Cockroach-inspired robot withstands 1M times its own weight
Rugged UC Berkeley robo-bug also skitters at speeds similar to the insect that inspired it.
“Most of the robots at this particular small scale are very fragile. If you step on them, you pretty much destroy the robot,” said Liwei Lin, a professor of mechanical engineering at UC Berkeley and senior author of a new study that describes the robot. “We found that if we put weight on our robot, it still more or less functions.”
The robot is composed of a thin sheet of piezoelectric polyvinylidene fluoride (PVDF) coated with an elastic polymer to bend the PVDF sheet like a bow. Charged by an oscillating electric field, the material quickly straightens and bends rapidly, allowing its front leg to pull the robot forward at approximately the same speed (20 body lenghs per second) as a real cockroach.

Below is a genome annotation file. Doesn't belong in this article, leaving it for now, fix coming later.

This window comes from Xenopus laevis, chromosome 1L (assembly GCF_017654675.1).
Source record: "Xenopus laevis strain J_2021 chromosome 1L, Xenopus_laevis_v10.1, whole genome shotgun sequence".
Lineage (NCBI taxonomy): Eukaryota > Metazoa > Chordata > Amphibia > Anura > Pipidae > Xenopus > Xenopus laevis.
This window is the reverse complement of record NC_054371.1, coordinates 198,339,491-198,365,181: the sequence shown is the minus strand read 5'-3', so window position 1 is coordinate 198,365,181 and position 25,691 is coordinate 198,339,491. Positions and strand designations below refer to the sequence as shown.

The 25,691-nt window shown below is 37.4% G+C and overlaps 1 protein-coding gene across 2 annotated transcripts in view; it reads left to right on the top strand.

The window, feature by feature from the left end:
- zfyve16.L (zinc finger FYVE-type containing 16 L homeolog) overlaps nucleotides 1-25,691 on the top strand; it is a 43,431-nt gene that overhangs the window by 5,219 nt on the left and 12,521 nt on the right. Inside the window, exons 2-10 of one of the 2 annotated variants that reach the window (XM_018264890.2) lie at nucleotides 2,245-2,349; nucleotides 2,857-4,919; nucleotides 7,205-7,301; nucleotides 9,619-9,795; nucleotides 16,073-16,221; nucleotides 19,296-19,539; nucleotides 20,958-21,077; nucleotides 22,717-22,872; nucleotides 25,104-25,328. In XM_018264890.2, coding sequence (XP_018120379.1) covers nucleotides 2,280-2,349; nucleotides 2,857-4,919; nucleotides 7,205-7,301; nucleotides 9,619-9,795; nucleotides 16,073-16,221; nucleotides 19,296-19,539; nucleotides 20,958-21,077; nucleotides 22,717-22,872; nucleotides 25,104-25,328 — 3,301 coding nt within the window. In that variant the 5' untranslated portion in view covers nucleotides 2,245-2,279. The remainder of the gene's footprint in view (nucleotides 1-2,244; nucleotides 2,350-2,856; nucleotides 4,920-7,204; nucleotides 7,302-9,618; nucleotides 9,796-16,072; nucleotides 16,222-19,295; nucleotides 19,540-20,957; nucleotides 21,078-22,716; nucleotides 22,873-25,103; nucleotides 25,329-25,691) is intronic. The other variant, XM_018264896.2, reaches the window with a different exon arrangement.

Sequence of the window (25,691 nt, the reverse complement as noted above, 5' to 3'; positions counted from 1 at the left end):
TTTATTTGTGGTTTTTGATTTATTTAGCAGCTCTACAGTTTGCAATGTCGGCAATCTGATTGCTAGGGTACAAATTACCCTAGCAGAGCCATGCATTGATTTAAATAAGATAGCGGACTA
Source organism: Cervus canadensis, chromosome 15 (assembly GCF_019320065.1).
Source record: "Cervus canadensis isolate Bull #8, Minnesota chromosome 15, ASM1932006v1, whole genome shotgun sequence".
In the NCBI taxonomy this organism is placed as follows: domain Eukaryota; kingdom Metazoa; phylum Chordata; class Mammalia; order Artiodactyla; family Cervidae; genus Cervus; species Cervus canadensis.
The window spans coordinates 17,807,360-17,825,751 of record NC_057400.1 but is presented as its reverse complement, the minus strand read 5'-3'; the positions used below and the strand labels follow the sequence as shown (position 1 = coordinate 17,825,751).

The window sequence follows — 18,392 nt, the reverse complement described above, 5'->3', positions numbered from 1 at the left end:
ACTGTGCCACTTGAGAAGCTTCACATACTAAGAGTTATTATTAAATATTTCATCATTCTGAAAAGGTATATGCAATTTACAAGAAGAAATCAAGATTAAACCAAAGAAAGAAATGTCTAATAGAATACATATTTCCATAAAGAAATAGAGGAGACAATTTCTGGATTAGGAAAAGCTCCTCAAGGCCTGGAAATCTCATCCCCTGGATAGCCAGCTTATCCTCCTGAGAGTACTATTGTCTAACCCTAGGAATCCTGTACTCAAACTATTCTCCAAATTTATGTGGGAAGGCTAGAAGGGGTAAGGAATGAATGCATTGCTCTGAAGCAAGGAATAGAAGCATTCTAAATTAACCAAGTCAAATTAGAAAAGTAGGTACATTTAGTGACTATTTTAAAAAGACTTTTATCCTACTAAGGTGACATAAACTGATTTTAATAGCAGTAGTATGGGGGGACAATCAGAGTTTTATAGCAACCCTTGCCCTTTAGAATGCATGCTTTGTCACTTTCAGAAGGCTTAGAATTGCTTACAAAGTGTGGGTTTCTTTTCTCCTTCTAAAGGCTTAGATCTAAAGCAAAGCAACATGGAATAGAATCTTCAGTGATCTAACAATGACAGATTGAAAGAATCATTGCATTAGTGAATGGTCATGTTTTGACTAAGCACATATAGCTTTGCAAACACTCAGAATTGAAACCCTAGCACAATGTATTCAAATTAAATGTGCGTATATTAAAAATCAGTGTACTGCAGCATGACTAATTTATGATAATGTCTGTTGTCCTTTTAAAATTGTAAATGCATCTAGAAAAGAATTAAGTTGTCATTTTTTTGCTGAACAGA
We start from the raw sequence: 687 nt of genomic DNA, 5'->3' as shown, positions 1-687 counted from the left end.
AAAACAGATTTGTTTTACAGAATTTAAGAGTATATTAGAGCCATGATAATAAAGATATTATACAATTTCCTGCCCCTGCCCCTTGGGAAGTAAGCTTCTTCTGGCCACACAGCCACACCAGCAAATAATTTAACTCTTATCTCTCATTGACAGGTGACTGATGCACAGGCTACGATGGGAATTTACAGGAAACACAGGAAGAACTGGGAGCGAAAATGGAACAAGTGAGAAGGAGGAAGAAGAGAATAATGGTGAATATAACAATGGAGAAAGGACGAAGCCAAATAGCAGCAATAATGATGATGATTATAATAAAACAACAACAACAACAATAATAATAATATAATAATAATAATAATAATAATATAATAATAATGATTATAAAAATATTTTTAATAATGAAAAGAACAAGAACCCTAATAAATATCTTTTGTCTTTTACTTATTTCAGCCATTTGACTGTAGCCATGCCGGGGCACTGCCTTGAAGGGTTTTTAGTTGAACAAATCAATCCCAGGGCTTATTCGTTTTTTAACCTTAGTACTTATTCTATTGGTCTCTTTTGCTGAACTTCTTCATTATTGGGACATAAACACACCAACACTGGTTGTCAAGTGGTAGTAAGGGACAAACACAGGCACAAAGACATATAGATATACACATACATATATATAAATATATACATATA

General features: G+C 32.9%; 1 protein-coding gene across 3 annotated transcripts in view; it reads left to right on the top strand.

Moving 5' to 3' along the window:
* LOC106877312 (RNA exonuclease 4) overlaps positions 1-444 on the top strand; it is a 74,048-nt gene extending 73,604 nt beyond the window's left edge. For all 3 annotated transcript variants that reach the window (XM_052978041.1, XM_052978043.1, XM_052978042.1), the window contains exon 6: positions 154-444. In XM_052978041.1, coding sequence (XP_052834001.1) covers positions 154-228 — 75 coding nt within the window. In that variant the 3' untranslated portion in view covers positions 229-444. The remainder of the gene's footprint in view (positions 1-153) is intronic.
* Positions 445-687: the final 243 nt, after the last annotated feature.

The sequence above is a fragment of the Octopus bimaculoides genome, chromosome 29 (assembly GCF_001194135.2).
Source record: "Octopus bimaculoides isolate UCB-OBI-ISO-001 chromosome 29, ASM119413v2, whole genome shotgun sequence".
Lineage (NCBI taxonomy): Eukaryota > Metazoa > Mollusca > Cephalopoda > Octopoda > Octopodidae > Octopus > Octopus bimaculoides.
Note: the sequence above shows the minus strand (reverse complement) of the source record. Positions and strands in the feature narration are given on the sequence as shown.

Although the robot is currently “tethered”, the Berkeley team currently working to add a battery and gas sensors while also improving its ability to steer around obstacles. The researchers envision the robot being used to explore rubble in hazardous search and rescue missions.